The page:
Star magnolia and cherries now in full bloom.  The average peak of Washington DC’s reknowned cherry bloom is April 4.  As usual Oregon is far ahead of DC, as in so many things.  They couldn’t grow Pinot Noir back there if they tried.

 

Yamhill Sewage Ponds (restricted access), Yamhill, Oregon, US
Mar 14, 2020
20 species
Cackling Goose  40     fly over
Canada Goose  4     one pair appears to be nesting on the berm
Wood Duck  2
Northern Shoveler  60
American Wigeon  50
Mallard  4
Lesser Scaup  40
Bufflehead  60
Eurasian Collared-Dove  X
Mourning Dove  X
Killdeer  3
Bald Eagle  2
Red-tailed Hawk  1
Northern Flicker  1
American Kestrel  1
European Starling  X
American Robin  X
Song Sparrow  1
Spotted Towhee  2
Red-winged Blackbird  X

Posted by: atowhee | March 12, 2020

BIRDS APPARENTLY DO NOT GET CORONAVIRUS

I cancelled my McMinnville birding class for this month after the CDC recommended people over sixty stay home.  That would be me and most of the people who sign up my classes.

Still the dog must walk and I must obey.

The Song Sparrow is our garden has picked up his game, the singing he presents now is much more like a grown-up’s Song Sparrow melody.  Still I have noticed only this single bird.  He may be headed off to some breeding territory  as spring progresses.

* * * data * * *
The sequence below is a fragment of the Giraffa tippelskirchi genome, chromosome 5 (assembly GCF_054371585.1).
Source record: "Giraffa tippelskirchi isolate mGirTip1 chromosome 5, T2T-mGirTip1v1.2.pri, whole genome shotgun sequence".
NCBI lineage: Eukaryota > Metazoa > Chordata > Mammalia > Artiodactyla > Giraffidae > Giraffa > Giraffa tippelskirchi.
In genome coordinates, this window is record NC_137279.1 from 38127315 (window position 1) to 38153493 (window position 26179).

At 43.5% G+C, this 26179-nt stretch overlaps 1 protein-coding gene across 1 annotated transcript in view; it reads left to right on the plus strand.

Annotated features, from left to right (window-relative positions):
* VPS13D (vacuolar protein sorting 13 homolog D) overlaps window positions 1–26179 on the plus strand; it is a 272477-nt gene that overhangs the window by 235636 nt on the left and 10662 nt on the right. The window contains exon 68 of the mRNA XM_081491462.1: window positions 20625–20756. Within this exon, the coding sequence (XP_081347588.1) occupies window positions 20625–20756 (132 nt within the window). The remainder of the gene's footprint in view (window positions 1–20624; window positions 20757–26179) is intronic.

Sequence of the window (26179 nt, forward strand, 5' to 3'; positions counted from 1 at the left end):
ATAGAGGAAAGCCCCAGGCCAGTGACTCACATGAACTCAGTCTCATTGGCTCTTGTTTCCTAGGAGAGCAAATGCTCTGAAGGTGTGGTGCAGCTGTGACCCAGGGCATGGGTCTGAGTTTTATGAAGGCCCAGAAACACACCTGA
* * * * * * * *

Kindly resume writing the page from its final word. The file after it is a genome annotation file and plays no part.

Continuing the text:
Speaking of spring hormonal action…if you were a female towhee, how could you resist?IMG_2009 (2)

The siskins are now giving out their signature “zzzzzzzzup” sound with the pitch rising at the end.  They alone among North American birds have such a call.  I have never heard Mockingbirds or starlings try to  mimic it.  Some of the males show bright yellow coating on their wing feathers.

Last night on the after-dark dog walk I heard a flock of Cackling Geese over McMinnville.  The moon was still down along the horizon and though it was clear I did not see the geese pass in front of any stars.  The haunting calls of geese from some unseen path across the sky.  In the daytime those calls can seem almost friendly or at least gregarious…in the dark, lonely and lost is the affect.

At Grenfell Park on Baker Creek Road this afternoon I saw a Red-breasted Sapsucker (RBS) fly-catch from fifty feet up in the creekside trees.  Acorn and Lewis’s Woodpeckers—near cousins—are noted fly-catchers, but I’ve never seen a sapsucker do this before.  After twelve years of living in RBS breeding range here in Oregon it was pleasing to see a different and unexpected behavior.

Here’s a three-finch tray in our garden; left to rigbt: siskin, House Finch, American Goldfinch:  3fincher

On a recent wet morning after a night of rain…an immature Red-tail (the banded tail tells us that) is rather a wet-tailed hawk: